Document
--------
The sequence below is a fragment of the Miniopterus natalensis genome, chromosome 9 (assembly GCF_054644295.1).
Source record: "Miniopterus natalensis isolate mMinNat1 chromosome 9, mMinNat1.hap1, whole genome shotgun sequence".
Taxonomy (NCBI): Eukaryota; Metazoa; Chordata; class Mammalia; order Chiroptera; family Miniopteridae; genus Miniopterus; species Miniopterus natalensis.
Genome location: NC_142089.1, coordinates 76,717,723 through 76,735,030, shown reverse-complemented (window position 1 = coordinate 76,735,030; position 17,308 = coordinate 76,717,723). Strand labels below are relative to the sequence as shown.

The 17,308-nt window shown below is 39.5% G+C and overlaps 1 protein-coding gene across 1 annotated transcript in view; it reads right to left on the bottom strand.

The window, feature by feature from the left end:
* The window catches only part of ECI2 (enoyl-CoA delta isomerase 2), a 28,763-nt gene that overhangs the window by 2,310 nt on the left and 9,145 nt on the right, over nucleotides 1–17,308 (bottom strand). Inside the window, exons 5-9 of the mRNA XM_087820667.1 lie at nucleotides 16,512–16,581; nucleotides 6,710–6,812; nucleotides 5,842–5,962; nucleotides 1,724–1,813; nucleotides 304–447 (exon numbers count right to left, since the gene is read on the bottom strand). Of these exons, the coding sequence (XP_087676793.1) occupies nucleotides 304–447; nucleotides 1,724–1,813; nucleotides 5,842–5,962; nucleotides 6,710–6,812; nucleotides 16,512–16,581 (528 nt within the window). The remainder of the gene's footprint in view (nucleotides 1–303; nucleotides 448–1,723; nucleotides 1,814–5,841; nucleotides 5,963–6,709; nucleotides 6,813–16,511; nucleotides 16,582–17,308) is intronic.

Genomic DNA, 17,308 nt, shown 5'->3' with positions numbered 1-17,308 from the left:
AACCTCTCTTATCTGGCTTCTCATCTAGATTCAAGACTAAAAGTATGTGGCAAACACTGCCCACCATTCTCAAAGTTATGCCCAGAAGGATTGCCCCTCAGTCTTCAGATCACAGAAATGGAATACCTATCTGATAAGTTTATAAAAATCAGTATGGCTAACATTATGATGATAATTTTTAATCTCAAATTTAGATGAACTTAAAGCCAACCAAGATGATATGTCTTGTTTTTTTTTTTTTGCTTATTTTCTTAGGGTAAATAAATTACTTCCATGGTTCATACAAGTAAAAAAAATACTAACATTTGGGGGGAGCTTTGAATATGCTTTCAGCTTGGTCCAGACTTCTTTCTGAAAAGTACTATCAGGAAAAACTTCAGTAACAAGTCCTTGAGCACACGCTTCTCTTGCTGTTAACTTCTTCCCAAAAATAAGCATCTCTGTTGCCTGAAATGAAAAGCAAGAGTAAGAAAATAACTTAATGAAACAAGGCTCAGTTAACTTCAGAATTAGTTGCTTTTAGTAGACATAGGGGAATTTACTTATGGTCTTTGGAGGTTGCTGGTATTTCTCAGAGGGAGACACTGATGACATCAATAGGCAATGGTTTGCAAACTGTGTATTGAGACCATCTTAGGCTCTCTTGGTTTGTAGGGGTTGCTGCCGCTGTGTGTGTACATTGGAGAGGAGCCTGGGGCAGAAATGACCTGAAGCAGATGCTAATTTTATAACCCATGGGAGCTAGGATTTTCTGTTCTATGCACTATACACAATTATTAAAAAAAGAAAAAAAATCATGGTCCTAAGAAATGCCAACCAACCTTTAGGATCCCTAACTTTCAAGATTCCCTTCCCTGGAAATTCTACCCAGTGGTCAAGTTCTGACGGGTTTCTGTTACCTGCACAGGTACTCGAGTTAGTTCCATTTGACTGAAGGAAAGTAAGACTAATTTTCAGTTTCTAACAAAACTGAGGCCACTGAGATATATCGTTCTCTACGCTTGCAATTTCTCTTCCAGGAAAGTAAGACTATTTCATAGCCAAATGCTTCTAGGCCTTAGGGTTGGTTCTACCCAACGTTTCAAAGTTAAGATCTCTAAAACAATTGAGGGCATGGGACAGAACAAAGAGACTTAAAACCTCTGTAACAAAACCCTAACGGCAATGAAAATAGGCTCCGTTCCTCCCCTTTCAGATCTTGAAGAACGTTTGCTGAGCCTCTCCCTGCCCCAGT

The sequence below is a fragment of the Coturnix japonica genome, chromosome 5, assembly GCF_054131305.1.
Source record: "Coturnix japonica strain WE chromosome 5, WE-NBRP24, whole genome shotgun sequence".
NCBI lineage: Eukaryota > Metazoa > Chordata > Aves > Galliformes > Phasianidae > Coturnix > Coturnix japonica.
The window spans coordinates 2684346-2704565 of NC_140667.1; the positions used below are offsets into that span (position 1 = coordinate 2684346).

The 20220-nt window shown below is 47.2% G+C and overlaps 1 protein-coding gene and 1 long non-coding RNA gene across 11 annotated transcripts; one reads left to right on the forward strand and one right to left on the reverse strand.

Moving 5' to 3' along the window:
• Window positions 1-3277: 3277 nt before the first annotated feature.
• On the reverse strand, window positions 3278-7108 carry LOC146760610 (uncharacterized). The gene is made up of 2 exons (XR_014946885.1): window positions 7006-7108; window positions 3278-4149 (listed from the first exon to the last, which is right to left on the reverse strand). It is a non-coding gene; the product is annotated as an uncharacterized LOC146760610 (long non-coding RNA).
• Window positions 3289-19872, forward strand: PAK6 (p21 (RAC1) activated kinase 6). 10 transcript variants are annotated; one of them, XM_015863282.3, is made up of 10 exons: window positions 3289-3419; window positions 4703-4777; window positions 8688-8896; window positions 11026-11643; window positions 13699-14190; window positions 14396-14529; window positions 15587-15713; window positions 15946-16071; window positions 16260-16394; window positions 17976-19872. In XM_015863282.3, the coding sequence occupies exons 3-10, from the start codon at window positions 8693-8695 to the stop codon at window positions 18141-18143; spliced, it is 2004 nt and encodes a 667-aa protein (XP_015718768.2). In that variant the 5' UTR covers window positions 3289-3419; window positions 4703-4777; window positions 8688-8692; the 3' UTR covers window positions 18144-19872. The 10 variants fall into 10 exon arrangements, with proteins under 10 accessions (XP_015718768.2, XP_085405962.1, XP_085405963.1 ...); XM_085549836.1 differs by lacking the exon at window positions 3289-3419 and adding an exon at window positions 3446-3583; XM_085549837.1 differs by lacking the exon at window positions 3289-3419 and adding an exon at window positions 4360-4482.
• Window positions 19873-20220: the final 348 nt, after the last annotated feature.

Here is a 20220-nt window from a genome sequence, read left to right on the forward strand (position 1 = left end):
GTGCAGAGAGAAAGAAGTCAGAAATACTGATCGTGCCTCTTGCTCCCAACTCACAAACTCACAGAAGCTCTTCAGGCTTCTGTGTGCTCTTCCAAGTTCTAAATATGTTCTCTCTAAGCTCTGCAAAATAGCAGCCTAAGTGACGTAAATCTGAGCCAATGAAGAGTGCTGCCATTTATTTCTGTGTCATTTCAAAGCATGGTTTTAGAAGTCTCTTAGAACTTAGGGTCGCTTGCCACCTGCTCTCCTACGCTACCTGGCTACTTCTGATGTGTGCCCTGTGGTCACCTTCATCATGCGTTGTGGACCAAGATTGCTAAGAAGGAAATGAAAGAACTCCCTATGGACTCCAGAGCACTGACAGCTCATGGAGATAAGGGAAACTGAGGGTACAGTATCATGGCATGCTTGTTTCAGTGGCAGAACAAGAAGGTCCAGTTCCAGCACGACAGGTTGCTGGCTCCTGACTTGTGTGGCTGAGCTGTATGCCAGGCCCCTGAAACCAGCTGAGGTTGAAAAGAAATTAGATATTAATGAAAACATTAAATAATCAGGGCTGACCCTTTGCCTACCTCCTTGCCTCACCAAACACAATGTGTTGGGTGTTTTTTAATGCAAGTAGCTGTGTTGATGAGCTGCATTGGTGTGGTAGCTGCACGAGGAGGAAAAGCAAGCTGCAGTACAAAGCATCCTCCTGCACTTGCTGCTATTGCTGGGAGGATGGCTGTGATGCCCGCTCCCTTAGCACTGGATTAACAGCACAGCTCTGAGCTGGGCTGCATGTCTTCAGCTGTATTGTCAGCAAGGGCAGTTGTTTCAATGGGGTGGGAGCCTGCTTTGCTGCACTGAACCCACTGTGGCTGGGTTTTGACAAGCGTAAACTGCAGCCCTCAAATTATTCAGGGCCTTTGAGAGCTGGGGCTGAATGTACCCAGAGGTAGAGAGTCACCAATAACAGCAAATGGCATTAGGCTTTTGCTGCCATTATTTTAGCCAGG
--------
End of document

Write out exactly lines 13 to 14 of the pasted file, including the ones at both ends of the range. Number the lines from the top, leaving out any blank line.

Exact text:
The window spans coordinates 2684346-2704565 of NC_140667.1; the positions used below are offsets into that span (position 1 = coordinate 2684346).

The 20220-nt window shown below is 47.2% G+C and overlaps 1 protein-coding gene and 1 long non-coding RNA gene across 11 annotated transcripts; one reads left to right on the forward strand and one right to left on the reverse strand.